This summer our agency got a lot of queries and submissions. Literally thousands. We saw some good, some bad, and some that needed a lot of work.
Ready to submit to an agent yourself. Double check to see if you're doing and avoiding the following:
FIRST SOME DEFINITIONS!!!!
What is a Query? A one-page letter that introduces the story idea and yourself to the agent or publisher.
What is a Proposal? A packet of materials that gives the agent/publisher all the information he/she needs to know about the book such as marketing plan, comparable titles, and author platform.
Do you research on the agent/publisher, some have specific guidelines.
We have a secret code we use in our videos to know if you're reading up on us.
Keep the query to one page and keep the proposal as tight as possible.
Use spell check and check your grammar before submitting.
We’ve had submissions addressed to “Cycle.” instead of Cyle.
Show your query to Beta readers or writer friends beforehand. They can help you hone it to be in the best possible shape it can be.
Provide all the information you can about how your platform is tied to the book. Even small avenues still count as avenues
Lots of research about which books are similar to yours, especially if they are recent titles that have done well in the market. At least three titles.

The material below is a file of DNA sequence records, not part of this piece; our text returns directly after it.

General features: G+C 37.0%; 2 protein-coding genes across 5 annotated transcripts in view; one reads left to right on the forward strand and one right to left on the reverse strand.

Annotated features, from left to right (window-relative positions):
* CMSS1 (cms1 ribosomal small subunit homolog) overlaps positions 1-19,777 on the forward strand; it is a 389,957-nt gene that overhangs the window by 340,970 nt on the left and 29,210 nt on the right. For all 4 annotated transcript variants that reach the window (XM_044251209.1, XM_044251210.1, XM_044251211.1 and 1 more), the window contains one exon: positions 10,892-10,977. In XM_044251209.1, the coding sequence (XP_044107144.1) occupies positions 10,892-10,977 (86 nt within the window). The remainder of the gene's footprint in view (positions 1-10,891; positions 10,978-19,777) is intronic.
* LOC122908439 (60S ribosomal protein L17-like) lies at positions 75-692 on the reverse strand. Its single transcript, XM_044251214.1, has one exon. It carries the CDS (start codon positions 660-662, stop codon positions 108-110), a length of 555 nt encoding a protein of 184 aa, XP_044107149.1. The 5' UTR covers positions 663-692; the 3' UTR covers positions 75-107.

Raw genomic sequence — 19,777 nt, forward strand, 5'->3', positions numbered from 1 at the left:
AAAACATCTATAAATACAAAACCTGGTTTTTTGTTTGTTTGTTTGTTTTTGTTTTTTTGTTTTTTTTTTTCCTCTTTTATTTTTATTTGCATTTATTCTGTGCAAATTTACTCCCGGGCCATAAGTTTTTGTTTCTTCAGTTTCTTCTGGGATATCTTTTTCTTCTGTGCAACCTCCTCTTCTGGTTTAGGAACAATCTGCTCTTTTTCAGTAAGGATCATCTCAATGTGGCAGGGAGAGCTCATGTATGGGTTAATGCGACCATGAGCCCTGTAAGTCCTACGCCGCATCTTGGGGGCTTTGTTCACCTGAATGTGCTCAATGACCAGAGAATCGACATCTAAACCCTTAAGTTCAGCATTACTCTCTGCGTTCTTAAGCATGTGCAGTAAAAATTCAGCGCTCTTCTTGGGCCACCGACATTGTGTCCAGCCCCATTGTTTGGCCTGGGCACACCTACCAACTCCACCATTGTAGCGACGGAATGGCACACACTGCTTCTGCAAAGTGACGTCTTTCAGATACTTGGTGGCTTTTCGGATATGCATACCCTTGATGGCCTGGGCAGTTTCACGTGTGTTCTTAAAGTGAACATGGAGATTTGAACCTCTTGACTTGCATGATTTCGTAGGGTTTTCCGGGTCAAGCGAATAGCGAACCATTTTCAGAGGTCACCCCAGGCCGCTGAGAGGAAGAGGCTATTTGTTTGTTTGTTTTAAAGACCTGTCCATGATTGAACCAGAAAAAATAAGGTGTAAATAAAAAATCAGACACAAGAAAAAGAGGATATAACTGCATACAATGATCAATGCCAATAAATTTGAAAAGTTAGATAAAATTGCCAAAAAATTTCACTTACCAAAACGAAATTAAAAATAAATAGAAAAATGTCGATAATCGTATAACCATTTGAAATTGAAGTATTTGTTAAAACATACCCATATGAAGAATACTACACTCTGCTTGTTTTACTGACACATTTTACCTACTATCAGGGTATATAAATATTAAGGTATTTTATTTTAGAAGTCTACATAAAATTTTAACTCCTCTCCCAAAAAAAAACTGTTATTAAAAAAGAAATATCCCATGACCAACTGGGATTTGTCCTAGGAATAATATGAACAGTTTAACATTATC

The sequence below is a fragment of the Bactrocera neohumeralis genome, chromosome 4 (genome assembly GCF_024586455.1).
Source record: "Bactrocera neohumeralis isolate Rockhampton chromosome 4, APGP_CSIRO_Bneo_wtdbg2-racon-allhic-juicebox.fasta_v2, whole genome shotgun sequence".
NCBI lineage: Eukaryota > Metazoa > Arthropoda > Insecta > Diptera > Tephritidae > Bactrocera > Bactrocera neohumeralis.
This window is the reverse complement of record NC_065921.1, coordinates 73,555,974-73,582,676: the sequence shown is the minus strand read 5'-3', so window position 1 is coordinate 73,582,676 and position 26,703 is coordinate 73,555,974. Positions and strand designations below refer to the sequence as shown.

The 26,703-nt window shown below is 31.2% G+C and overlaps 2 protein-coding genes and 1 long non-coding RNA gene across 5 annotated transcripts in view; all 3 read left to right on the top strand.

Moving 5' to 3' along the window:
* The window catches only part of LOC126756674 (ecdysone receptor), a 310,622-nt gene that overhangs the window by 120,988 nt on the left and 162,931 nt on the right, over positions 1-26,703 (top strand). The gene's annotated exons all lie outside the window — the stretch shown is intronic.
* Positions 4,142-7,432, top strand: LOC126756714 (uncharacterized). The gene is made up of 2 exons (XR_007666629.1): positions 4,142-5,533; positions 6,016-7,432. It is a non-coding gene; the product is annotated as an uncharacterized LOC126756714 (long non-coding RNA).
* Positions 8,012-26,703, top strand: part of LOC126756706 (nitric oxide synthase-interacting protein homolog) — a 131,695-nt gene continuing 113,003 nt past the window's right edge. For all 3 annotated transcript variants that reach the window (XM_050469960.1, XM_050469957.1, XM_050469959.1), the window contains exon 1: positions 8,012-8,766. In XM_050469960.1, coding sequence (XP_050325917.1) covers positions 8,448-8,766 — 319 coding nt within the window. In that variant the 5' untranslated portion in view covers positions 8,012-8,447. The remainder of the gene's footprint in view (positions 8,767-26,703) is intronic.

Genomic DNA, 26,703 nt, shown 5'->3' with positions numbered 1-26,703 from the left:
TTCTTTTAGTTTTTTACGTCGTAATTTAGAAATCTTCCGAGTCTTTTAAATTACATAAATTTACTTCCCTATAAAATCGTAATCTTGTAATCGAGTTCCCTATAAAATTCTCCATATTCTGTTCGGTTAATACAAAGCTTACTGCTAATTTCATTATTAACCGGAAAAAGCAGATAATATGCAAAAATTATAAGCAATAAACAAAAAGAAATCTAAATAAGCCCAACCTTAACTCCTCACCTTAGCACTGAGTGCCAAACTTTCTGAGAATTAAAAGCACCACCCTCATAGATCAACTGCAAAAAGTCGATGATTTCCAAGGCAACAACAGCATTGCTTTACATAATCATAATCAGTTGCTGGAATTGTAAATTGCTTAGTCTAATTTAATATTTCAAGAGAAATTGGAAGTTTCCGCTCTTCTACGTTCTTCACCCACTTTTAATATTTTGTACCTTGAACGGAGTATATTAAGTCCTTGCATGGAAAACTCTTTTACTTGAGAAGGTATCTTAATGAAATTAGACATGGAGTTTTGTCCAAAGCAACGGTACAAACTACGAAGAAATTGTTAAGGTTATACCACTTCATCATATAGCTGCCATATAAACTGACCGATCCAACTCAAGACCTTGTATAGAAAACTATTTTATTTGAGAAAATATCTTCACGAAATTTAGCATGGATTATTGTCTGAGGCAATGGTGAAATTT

Please don't make Harry Potter or Lord of the Rings one of these!
Address the query to “Dear Sir/Madam”
Send a genre the agent or publisher doesn’t accept.
Write a love letter to the agent.
Trust us, we’ve gotten more than one of these.
Send a proposal unless asked to do so.
Send multiple emails.
Many will have nudge times such as 6-8 weeks
They already get hundreds of emails a day
Attach every agent and his or her brother in the email. If they see 200 recipients, they will delete.
Say “What is platform?” or try to degrade your platform.
On the flipside, don’t be too arrogant
Agencies and houses know you’ve worked hard to get where you are, but don’t act like they are doing favors by taking you on. They want it to be a partnership for a long time, not a King-Vassal sort of relationship.
And above all else … don’t compare your book to Harry Potter